Monthly economic e-news – September 2019
17 September 2019
By Craig Turnbull
Chief Investment Officer.
How low will interest rates go?
As fears grow about the health of the global economy, interest rates across the world are sinking to historic lows, and in some cases, even falling into negative territory.
In September, the Reserve Bank of Australia (RBA) left the official cash rate on hold at 1.0% but many analysts are predicting at least one or even two more rate cuts over the next six to twelve months.
What has been the experience of very low interest rates in Europe?
In the wake of the global financial crisis, the European Central Bank (ECB) significantly reduced their main referencing rate. The bank ultimately cut the rate to zero in 2016 and it has stayed there ever since.
These persistently low rates have led to some peculiar outcomes.
This year, the German government issued a 30-year bond offering investors zero interest on their investment and many large investors look up the offer. Essentially, it means waiting 30 years just to receive your original investment back.
Danish bank, Jyske, recently launched the world’s first negative interest rate mortgage, effectively paying borrowers 0.5% to borrow money for ten years.
However, there is little evidence that cheap money is boosting confidence and stimulating demand. Many Europeans, pessimistic about the outlook, are still choosing to save their money despite receiving little or no interest on their bank balances.
In response, the ECB announced at its September meeting that it will cut the bank’s deposit rate to -0.5% and restart their quantitative easing programme. In November, the ECB will begin purchasing €20 billion of bonds and securities each month to increase the money supply and stimulate the economy.
So what is the situation closer to home?
The official cash rate in Australia fell from 4.75% in 2011 to just 1.5% by September 2016 and then flat lined for almost three years. In response to declining growth rates, the RBA has cut rates twice this year to an historic low of just 1.0%.
But despite the interest rate cuts, together with the recent income tax cuts, there is little to suggest that these measures are spurring on spending with seasonally adjusted retail trade figures actually going backwards in July.
Confidence continues to wane with the Westpac-Melbourne Institute index of consumer sentiment falling 1.7% in September. Results from the survey suggest that many people are actually savings the tax cuts, and taking advantage of the rate cuts to pay off their mortgage faster.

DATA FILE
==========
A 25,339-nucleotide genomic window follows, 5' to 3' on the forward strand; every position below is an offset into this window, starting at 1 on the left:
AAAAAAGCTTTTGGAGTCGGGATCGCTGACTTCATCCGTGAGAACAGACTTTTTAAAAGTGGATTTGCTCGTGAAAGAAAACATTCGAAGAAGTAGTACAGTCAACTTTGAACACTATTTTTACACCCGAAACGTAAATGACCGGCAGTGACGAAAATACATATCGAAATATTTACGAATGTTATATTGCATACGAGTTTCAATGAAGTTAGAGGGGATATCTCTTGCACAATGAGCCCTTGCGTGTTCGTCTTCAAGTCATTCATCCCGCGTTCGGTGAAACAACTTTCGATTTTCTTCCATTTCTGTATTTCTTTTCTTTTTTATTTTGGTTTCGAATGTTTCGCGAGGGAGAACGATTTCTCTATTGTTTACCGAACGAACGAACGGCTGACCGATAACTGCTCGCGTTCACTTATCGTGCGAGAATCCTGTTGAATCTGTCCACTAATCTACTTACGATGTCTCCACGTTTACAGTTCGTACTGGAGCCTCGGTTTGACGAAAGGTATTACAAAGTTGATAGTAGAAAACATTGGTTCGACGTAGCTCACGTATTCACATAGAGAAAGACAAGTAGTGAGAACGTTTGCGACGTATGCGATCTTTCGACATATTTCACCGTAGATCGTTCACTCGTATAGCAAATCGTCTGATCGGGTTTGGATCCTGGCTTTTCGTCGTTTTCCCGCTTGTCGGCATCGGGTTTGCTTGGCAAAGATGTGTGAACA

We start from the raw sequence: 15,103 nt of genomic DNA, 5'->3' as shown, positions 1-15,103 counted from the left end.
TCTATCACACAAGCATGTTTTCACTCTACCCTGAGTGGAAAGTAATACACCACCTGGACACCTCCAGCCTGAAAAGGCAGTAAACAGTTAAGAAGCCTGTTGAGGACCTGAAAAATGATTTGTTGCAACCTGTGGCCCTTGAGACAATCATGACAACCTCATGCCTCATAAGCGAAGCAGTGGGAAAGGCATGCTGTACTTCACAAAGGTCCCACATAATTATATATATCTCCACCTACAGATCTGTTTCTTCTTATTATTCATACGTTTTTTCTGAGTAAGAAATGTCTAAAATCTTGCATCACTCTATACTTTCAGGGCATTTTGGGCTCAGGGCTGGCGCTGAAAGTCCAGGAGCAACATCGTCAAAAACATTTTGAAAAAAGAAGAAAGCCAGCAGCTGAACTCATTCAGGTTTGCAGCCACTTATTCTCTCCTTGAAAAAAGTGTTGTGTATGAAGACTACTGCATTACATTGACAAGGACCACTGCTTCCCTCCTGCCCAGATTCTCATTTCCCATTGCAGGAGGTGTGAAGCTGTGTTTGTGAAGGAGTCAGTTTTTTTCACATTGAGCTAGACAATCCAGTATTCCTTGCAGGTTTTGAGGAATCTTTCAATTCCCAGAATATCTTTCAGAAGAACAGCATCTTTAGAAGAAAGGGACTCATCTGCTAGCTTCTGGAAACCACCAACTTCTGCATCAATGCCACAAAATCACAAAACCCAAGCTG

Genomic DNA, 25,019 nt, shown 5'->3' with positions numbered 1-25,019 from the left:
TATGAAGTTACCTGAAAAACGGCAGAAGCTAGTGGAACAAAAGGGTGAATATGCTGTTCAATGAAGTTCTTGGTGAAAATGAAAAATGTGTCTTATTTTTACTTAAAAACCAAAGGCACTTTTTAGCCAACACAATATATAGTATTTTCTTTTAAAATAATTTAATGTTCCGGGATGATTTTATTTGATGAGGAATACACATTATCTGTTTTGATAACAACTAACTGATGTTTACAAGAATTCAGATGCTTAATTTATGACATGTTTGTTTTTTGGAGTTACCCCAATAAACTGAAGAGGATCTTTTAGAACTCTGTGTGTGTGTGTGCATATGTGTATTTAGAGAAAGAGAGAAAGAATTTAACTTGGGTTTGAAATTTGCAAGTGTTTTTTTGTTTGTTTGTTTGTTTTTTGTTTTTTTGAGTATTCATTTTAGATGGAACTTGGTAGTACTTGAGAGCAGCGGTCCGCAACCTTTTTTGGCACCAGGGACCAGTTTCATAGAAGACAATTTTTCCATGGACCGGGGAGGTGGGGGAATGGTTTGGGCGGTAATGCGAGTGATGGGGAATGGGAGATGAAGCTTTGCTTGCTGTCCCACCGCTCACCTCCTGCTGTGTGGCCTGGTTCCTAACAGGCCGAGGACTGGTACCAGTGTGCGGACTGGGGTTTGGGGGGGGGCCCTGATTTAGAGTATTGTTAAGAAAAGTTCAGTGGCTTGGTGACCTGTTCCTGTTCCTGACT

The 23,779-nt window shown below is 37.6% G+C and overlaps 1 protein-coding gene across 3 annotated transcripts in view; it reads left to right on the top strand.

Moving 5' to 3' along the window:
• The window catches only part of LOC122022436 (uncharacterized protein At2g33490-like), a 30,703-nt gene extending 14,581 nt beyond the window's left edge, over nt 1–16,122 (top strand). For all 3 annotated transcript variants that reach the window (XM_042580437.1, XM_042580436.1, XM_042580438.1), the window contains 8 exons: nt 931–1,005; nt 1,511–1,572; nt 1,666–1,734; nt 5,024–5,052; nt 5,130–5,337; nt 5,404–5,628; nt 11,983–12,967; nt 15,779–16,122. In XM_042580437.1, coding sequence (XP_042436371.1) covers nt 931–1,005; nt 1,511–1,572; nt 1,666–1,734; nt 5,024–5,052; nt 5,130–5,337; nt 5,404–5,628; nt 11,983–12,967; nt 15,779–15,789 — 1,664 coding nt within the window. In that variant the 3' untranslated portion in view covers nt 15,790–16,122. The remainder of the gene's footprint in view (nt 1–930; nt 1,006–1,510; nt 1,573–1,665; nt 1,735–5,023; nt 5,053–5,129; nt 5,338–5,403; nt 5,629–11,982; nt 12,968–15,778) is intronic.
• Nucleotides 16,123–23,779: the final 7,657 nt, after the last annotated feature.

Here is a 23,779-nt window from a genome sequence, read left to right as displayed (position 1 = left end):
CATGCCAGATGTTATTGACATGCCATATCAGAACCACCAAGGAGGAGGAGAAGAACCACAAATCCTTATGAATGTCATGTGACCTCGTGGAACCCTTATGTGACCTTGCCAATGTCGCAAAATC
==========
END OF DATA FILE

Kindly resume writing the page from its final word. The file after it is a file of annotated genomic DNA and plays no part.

One positive outcome from the rate cuts has been the rebound in property prices in some of our major cities. According to CoreLogic, values for all dwellings rose by 1.57% and 1.40% in August for Sydney and Melbourne respectively.
Nevertheless, our annual GDP growth rate stalled at just 1.4% in June. This is very disappointing considering the fact that the rate is being propped up by government spending particularly in disability, health and aged care.
However, despite much evidence to the contrary, the Federal Government appears to be pinning its hopes on the cuts to interest rates and income tax flowing through and eventually stimulating more demand in the economy.
So what can be done?
The experience in Europe seems to support what many economists in Australia have been saying for some time.
Rate cuts will not be enough to convince Australians to go out and spend. In the absence of any meaningful wage growth, many people are more likely to use the extra money to pay down debt or add to their savings.
The case is certainly building for the Federal Government and the RBA to look past tax and rate cuts and start considering some more unconventional measures to stimulate our economy.
Markets at a glance
for the month ending 31 August 2019
Australian shares1 down by 2.36%
Australian Government Bonds yield2 down to 0.885%
Australian dollar down to US$0.6718
Cash rate3 steady to 1.00%
International shares4 down by 2.17%
1 ASX 200 Accumulation Index
2 Yield on 10 year Australian Government Bonds
3 RBA cash rate
4 MSCI – World ex Australia (USD)